Critics’ Picks

Philippe Decrauzat, Take/No Take, 2014, 16-mm black-and-white film, 6 minutes 25 seconds.

Philippe Decrauzat, Take/No Take, 2014, 16-mm black-and-white film, 6 minutes 25 seconds.

Grenoble

Philippe Decrauzat

MAGASIN - Centre National d'Art Contemporain
8 esplanade Andry Farcy Site Bouchayer-Viallet
February 8–May 4, 2014

Like its trisyllabic title, “Notes, Tones, Stone,” this exhibition coalesces three distinct programs. The first is architectonic, following the grid of interlocking concrete slabs that form the floor of the extensive main room that Philippe Decrauzat’s work occupies. Using the slabs’ dimensions, the artist produced ten white plinths and vertical walls—“volumes,” as he calls them—and positioned them throughout the space.

The second underlying program utilizes the work of scientist and cinematographer Étienne-Jules Marey, whose biological research is represented by undulating stripes in shades of gray, black, and white across a series of seven paintings hung on the surrounding walls. These works, which Decrauzat refers to as “frames,” are named using anagrams of the words in the exhibition title, and are based on the curves originally drawn by Marey to map human respiration: The resulting pieces meld formal abstraction with organic phenomena. Contours also appear in the form of a curved wall that leads viewers to a zig-zag-striped painting (Tenso, 2014), thus pairing a curvature that is seen with one that is experienced with the whole body.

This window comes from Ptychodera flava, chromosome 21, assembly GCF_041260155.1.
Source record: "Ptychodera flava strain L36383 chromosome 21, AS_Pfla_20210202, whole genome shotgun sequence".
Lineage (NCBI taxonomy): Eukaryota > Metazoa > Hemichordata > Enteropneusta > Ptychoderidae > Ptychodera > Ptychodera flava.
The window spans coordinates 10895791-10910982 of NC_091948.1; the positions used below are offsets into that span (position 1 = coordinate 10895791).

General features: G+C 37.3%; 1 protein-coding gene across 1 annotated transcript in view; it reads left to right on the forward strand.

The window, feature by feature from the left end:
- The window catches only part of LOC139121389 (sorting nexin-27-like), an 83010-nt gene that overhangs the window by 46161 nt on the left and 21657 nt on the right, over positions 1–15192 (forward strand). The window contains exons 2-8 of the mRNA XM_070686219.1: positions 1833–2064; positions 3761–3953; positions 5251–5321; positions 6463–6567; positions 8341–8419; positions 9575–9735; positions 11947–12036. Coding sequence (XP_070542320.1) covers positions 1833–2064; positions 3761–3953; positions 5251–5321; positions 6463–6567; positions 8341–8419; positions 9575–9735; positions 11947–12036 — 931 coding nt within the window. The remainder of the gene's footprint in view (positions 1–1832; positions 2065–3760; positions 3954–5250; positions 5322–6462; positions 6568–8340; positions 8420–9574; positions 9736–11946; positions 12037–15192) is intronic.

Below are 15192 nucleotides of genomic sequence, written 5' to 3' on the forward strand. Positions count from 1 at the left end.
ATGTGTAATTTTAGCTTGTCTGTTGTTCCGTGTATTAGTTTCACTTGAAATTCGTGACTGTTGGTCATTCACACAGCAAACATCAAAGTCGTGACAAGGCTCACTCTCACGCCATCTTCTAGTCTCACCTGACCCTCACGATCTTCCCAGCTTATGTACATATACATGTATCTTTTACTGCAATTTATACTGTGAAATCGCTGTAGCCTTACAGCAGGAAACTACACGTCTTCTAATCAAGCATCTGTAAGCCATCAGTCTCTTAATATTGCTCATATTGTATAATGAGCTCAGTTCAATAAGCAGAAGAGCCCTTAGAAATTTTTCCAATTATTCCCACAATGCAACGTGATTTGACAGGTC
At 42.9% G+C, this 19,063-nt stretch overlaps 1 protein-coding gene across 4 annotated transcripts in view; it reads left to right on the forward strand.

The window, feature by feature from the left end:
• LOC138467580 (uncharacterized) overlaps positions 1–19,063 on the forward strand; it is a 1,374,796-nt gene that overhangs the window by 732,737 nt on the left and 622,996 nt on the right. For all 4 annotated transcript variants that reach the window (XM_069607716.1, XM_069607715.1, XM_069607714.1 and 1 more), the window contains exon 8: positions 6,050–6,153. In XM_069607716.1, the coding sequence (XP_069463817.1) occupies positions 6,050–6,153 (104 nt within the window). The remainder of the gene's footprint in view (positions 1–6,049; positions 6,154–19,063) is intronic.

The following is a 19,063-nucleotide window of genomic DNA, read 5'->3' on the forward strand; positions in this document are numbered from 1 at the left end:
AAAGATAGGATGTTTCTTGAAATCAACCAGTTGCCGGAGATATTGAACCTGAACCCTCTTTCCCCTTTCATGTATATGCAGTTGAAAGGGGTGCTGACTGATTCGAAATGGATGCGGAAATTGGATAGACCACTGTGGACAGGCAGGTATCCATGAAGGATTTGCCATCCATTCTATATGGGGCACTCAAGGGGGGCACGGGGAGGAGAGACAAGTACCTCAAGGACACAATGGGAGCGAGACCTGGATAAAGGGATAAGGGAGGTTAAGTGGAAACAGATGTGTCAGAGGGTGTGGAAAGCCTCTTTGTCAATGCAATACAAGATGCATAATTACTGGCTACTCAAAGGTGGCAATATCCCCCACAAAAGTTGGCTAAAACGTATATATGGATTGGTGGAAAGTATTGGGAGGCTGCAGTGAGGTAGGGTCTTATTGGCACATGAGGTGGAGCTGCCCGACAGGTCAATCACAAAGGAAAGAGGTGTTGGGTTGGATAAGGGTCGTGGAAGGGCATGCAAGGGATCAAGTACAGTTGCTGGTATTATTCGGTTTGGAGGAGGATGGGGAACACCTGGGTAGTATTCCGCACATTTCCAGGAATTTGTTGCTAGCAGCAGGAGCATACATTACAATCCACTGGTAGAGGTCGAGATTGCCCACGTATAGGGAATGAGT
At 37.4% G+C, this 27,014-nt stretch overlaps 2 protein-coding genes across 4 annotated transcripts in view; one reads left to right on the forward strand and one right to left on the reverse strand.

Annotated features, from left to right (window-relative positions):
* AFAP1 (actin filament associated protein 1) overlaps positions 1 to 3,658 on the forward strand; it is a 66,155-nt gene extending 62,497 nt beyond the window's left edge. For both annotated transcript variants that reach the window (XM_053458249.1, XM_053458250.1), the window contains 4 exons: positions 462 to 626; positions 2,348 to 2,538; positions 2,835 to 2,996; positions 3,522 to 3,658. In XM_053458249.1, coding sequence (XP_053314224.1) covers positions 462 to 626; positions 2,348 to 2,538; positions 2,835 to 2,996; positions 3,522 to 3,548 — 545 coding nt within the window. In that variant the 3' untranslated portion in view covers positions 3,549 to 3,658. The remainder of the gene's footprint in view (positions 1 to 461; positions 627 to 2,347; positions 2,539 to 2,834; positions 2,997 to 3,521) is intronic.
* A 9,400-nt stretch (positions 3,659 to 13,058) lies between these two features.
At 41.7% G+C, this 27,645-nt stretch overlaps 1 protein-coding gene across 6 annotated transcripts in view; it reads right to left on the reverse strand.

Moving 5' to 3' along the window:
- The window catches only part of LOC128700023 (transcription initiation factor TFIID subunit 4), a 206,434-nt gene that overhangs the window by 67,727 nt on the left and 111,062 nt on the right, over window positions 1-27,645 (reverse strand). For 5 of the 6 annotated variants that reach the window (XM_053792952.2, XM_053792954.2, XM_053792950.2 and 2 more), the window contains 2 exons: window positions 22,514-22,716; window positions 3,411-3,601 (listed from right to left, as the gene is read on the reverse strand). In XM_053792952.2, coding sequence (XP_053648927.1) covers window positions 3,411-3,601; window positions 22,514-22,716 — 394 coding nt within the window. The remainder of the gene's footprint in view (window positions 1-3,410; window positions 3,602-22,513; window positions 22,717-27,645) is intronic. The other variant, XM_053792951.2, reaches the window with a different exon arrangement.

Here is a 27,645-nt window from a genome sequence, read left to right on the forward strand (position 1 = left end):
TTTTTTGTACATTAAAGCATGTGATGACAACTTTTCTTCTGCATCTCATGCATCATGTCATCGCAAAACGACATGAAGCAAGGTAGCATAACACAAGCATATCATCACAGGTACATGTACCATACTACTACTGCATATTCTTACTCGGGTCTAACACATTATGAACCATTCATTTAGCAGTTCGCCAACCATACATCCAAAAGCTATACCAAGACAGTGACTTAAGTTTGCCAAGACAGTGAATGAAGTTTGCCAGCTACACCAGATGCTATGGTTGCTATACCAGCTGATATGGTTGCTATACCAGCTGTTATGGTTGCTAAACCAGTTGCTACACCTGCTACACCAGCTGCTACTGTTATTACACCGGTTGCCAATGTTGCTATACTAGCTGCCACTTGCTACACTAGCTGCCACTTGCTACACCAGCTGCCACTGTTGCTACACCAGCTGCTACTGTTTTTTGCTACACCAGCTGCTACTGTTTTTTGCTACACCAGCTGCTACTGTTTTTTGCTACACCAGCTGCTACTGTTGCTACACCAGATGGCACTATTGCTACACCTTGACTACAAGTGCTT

The third program converges with Marey’s experimental cinematic legacy: Three black-and-white 16-mm films by Decrauzat projected either onto the walls of the space alongside the paintings or directly onto the vertical wall-volumes, and attest to Decrauzat’s long-standing affinity to abstract filmmaking. Two of these films continue an ongoing series that renders, from two separate angles, the rotation of one of the artist’s past sculptures: a small-scale interpretation of a circular, metallic scientific device that examines hydropower and resembles the early cinematic zoetrope. The third film—Take on / No take, 2014— is a close-up shot of an eyelid opening and closing over a pupil. The projectors showing these films are currently placed atop three of Decrauzat’s volumes; the artist will move the projectors to other plinths over the course of the exhibition—in accordance with seasonal changes to the angles of light entering the building from its exterior through the glass ceiling—shifting the duotone landscape of paintings, plinths, and films that extends across the building’s interior.